The Khyber-Pakhtunkhwa health department has missed targets for vaccinating pregnant women in a number of districts.
A vaccination campaign aimed at administering a five-TT injection course to prevent the onset of tetanus in pregnant mothers and their children was conducted by the health department.
However, vaccination teams in many districts have not administered the full five injections to the number of women targeted. Although coverage for TT-1 and TT-2 shots is moderate to good, TT-4 and TT-5 injections remain extremely neglected.
According to data obtained from the health department, the Expanded Program on Immunization (EPI) had a target of 470,715 women in all districts during the months from January to June. Of this number, 89% were administered with TT-1, 68% with TT-2 and 17% with TT-3. Only 4% and 2% of the target population was vaccinated with TT-4 and TT-5, respectively.
Ten districts have recorded zero percent coverage in TT-5 injections. The worst off district was Tor Ghar, where the lowest coverage was reported for any of the five shots.
In Tor Ghar, the health department had targeted 4,684 women to be vaccinated against the tetanus disease. Of this target, none of the women were administered with TT-5 while only 4% received the TT-4 injection.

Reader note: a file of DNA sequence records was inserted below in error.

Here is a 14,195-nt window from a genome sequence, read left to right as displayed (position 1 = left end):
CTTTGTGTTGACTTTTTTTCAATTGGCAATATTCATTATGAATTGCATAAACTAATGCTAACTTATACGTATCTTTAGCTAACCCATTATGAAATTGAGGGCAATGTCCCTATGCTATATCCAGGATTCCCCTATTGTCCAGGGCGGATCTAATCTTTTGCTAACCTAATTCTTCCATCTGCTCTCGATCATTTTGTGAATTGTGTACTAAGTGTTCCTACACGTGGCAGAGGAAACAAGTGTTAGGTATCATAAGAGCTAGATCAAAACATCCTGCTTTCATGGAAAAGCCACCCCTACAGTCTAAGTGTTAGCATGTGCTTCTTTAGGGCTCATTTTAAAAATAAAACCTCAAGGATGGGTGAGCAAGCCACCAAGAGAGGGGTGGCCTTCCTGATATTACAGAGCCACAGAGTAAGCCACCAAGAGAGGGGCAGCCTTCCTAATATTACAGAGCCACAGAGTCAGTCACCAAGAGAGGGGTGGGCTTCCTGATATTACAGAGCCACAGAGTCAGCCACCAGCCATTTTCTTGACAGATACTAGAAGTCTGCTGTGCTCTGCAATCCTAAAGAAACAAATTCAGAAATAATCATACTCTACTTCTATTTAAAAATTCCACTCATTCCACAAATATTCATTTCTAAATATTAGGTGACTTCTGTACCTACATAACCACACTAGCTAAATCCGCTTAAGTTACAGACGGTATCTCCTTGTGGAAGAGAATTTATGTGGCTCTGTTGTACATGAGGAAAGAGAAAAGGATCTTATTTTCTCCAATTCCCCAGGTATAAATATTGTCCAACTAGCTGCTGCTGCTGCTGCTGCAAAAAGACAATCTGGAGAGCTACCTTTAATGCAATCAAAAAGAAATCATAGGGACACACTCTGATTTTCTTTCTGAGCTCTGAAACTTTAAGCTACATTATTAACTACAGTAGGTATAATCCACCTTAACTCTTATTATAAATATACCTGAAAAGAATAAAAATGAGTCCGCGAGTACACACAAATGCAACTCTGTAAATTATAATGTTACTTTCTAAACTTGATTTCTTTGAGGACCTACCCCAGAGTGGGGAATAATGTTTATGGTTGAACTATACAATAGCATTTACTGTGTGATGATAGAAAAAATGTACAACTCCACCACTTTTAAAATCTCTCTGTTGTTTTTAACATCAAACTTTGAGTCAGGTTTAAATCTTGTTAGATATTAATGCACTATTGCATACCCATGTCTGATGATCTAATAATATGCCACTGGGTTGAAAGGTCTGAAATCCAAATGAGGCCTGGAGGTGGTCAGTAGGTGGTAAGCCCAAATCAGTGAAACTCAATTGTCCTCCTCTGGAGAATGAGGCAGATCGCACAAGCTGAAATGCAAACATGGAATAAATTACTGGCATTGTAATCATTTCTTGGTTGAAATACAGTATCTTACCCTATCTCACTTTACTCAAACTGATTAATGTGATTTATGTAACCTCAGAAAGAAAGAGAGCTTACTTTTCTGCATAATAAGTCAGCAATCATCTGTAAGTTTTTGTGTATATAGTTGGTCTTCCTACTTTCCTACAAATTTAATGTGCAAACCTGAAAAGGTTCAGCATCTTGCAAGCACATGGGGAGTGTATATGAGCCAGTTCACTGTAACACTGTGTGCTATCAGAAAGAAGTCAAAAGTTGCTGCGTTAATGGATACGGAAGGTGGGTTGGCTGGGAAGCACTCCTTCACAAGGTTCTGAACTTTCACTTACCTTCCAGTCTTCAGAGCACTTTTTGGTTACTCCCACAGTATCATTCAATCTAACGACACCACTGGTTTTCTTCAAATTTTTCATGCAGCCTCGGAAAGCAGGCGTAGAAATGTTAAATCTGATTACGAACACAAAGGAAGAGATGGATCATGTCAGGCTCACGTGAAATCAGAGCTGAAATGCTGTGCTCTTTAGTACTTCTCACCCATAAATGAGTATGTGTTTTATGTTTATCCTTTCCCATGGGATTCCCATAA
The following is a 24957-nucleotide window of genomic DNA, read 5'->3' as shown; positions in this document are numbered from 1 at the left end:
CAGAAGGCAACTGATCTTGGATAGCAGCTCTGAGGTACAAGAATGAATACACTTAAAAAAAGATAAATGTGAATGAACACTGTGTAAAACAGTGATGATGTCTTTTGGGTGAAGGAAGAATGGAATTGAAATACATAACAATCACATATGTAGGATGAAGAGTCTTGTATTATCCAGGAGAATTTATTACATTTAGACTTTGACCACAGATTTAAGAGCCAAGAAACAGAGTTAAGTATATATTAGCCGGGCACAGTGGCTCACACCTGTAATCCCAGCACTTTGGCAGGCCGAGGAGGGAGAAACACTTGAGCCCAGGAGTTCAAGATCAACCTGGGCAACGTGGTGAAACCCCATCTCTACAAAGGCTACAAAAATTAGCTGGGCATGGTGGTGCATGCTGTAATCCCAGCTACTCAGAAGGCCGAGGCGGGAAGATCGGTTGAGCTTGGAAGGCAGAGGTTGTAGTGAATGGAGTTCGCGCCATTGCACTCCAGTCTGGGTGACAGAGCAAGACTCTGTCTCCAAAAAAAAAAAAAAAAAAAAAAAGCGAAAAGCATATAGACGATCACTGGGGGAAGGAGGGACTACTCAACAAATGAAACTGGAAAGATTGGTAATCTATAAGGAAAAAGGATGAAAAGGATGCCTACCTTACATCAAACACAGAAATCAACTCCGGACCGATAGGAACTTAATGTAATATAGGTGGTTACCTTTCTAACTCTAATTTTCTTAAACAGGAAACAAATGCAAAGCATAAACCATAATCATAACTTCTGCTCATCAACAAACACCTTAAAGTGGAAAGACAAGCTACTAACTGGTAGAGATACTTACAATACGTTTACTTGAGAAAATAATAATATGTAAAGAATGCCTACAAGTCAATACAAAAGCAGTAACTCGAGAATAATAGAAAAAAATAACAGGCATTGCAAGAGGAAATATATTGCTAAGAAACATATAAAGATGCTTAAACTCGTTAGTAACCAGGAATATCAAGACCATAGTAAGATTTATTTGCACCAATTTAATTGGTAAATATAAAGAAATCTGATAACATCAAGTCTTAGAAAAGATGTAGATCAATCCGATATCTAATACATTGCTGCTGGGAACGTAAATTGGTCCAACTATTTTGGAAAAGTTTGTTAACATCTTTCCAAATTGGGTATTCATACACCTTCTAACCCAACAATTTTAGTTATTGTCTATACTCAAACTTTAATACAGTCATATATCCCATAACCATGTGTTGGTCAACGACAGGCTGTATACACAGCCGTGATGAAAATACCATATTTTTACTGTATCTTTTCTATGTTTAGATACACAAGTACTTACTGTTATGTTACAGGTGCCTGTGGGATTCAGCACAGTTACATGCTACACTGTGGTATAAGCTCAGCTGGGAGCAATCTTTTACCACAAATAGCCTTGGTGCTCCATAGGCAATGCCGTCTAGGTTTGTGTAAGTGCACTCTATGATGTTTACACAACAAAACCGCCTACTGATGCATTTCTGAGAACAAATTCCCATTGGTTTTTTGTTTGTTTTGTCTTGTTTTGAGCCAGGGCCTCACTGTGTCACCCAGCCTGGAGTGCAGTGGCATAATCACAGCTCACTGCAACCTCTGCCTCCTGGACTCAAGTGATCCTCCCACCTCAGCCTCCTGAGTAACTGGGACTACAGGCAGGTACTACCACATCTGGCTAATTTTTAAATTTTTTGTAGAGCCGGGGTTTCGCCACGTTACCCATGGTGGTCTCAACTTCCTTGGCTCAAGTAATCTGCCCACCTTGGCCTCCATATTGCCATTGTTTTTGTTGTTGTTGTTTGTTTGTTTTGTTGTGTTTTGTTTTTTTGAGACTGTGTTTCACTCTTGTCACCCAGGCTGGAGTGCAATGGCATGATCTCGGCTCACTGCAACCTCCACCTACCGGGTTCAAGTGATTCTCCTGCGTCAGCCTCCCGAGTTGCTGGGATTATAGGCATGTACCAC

In comparison, targets were crossed for TT-1 administrations in Batagram, Karak and Kohat.
“There are many reasons why low coverage is being observed in some districts,” said an official of the EPI on the condition of anonymity. “In some areas there is a lack of vaccinators and in others there is a shortage of communication officers who provide the relevant information.”
The official further said there were only seven healthcare centres in Tor Ghar, which had difficult mountainous terrain. He added a full explanation on why such low coverage was observed in the district would be obtained by Monday.
The five-TT injections course is given to pregnant women in order to save them and their children from tetanus. The first injection is given as early as possible in pregnancy, while the second is given at least four weeks later.
The third injection, which offers at least five years of immunity, is given at least six months after TT-2 or during a subsequent pregnancy. TT-4 with 10 years of immunity is administered one year after and TT-5, which has the ability to offer immunity for the remainder of a mother’s life, is also administered one year after its predecessor.
Published in The Express Tribune, July 18th, 2013.